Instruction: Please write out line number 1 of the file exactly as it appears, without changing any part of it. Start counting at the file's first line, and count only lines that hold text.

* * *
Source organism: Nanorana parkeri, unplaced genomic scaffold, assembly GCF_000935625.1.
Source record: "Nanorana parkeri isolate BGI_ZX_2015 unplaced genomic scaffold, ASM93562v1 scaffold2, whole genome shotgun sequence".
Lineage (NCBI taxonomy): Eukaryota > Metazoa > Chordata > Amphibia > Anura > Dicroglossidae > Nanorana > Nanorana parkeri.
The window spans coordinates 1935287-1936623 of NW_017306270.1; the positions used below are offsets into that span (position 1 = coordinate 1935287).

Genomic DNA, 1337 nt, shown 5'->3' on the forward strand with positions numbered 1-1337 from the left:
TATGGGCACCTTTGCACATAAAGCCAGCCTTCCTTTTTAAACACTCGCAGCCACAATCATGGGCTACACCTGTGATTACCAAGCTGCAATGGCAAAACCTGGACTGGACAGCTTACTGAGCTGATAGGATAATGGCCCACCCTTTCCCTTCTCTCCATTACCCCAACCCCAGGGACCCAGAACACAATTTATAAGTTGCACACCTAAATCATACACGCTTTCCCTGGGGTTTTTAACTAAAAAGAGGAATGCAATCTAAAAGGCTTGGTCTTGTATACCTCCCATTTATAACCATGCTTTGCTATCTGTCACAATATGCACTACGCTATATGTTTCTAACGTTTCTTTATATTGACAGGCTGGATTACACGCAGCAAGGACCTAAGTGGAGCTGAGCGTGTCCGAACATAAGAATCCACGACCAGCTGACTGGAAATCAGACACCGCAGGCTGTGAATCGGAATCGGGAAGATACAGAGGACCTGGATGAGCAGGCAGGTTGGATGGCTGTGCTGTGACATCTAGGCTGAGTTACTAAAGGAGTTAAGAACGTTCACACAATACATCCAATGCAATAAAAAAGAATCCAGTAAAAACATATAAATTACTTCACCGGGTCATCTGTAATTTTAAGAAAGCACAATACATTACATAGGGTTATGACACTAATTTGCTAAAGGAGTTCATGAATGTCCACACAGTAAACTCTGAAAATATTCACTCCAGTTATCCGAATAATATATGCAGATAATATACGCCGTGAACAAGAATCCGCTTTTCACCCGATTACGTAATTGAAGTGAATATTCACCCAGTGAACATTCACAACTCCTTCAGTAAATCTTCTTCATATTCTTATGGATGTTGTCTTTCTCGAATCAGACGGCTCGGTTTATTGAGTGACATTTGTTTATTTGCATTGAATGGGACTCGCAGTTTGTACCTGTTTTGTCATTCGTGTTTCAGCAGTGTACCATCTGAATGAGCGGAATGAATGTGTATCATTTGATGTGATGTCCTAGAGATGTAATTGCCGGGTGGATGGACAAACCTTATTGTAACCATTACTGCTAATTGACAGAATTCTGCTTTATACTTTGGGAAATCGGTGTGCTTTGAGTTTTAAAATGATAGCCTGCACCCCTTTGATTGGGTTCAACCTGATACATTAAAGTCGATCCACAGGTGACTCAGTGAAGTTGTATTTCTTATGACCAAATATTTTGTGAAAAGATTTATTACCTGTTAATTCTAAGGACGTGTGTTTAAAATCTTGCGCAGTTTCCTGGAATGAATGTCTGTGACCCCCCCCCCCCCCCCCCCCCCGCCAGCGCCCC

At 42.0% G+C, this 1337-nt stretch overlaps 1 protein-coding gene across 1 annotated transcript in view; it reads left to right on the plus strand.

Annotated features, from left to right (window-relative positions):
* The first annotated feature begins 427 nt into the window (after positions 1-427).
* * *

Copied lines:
Source organism: Nanorana parkeri, unplaced genomic scaffold, assembly GCF_000935625.1.